• Pomona Mayor Tim Sandoval declares it “Alejandro Aranda Day” in honor of American Idol finalist Alejandro Aranda, of Pomona, outside the Pomona Fox Theater after a parade in his honor in Pomona on Tuesday, May 14, 2019. (Photo by Jennifer Cappuccio Maher, Inland Valley Daily Bulletin/SCNG)



“Does it look like anything went wrong today?” Mark Gluba, Pomona’s deputy city manager, said outside the Fox as we waited for the concert with thousands of others. “Everything went right. It’s turned out pretty amazing. There’s a ton of people. I really think we nailed it.”

Businesses downtown posted homemade signs in their windows, some made by students, some by store owners.

“What’s nice is seeing the community come together. We’re a big city, and in a big city you can get lost,” said Paola Vega, co-owner of the downtown coffeehouse Mi Cafecito in the city of 160,000, as she made a poster Tuesday afternoon. “I really feel like Pomonans are proud.”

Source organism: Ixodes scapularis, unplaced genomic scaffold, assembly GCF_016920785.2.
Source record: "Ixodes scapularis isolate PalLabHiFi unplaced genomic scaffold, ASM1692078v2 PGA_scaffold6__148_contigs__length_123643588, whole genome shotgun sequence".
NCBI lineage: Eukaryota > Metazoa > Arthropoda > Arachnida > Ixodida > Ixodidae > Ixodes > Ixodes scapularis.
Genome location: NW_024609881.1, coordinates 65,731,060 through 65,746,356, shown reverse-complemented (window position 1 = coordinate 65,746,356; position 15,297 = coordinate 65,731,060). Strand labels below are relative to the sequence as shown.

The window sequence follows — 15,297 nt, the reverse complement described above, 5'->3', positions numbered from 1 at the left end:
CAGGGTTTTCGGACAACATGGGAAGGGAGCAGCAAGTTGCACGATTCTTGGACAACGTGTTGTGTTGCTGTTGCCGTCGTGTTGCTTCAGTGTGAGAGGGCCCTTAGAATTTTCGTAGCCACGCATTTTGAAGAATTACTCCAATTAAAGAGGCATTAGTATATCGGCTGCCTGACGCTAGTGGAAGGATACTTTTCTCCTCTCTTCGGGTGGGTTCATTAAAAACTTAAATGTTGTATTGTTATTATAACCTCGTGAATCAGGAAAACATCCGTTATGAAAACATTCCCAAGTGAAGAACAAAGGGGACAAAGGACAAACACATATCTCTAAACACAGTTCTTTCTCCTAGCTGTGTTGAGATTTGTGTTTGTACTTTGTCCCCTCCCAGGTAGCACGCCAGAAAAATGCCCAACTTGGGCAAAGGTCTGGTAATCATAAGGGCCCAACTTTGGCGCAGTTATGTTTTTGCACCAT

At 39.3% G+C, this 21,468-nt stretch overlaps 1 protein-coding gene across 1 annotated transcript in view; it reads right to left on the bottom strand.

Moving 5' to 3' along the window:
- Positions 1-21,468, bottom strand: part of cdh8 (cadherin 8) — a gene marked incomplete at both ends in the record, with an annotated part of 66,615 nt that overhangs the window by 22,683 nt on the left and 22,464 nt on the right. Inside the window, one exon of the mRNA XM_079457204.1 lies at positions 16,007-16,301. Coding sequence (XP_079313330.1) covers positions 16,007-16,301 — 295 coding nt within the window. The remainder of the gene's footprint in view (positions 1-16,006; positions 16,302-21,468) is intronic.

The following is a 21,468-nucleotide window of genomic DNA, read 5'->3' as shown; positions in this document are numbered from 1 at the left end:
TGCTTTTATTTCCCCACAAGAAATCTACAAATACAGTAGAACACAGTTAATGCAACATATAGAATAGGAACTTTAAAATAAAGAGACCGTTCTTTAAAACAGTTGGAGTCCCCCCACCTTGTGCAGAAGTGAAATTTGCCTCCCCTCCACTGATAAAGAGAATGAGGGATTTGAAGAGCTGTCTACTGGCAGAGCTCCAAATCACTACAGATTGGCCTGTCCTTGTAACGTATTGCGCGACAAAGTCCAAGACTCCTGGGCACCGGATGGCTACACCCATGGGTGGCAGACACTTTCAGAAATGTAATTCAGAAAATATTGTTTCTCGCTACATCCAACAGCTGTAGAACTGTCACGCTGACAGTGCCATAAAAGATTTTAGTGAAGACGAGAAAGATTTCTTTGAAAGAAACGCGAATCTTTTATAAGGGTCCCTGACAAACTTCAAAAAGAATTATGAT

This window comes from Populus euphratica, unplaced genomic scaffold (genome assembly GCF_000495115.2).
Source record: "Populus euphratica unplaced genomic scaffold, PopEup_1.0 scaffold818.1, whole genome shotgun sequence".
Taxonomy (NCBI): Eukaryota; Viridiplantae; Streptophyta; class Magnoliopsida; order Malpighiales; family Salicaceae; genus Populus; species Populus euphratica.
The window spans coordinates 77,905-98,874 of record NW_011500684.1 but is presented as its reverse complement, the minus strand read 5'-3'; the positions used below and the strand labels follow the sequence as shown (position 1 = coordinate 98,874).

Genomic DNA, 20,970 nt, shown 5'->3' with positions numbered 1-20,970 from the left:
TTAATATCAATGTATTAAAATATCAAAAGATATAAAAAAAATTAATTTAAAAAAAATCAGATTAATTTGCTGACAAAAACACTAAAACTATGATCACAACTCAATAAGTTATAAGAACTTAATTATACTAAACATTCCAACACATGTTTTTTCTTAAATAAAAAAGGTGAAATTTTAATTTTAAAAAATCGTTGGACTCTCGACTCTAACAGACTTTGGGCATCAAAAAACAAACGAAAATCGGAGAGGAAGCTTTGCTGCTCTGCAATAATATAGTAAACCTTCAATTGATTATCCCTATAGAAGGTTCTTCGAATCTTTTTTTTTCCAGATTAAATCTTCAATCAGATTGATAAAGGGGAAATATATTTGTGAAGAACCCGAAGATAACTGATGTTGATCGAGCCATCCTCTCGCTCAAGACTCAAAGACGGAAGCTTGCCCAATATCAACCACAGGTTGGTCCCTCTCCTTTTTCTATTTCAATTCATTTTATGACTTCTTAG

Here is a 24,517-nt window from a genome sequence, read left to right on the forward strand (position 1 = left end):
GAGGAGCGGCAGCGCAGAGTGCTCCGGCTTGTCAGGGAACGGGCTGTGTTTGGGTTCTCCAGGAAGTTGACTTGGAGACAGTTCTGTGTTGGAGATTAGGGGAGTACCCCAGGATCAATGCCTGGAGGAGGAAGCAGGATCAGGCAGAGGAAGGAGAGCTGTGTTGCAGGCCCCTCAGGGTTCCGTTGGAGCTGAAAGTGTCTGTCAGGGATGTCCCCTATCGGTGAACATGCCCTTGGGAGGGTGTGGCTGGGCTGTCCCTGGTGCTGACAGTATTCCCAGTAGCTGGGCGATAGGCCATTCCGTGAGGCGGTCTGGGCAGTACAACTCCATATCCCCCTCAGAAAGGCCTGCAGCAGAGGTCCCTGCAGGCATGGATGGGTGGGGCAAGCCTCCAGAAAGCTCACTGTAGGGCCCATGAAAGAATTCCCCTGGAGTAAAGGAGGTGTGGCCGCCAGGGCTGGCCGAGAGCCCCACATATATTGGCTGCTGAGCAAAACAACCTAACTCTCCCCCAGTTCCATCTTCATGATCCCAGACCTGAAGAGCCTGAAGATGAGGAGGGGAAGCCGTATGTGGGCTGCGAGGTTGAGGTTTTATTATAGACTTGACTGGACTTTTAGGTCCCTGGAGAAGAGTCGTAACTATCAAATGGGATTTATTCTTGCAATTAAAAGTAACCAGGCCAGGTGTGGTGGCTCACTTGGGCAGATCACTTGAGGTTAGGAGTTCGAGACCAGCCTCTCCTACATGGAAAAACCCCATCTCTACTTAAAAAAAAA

A parade Tuesday afternoon was led by the Garey High color guard in white sailor suits, followed by the Garey marching band in blue and white, playing T. Rex’s “Bang a Gong.” Aranda rode in a 1964 Chevy Impala convertible — a lowrider, naturally — with a nephew. Aranda waved, smiled and tended to look bashful. But when a man walked up for a fist bump, Aranda cheerfully complied.

More lowriders followed him, including one riding on three wheels.

“They’re getting a taste of Pomona, a taste of Southern California, with these lowriders,” resident Ron Vander Molen told me with a chuckle. “They’ve never seen anything like this on ‘American Idol’ (on hometown visits). They’re usually a bunch of bumpkins out in the country driving tractors.”

Apologies in advance to any bumpkins reading this.

Councilman Rubio Gonzalez, who was in the crowd, reminded me that Pomona was on the national stage last November when resident Mary Ann Borer played on “Jeopardy!” and with Aranda is now on the world stage.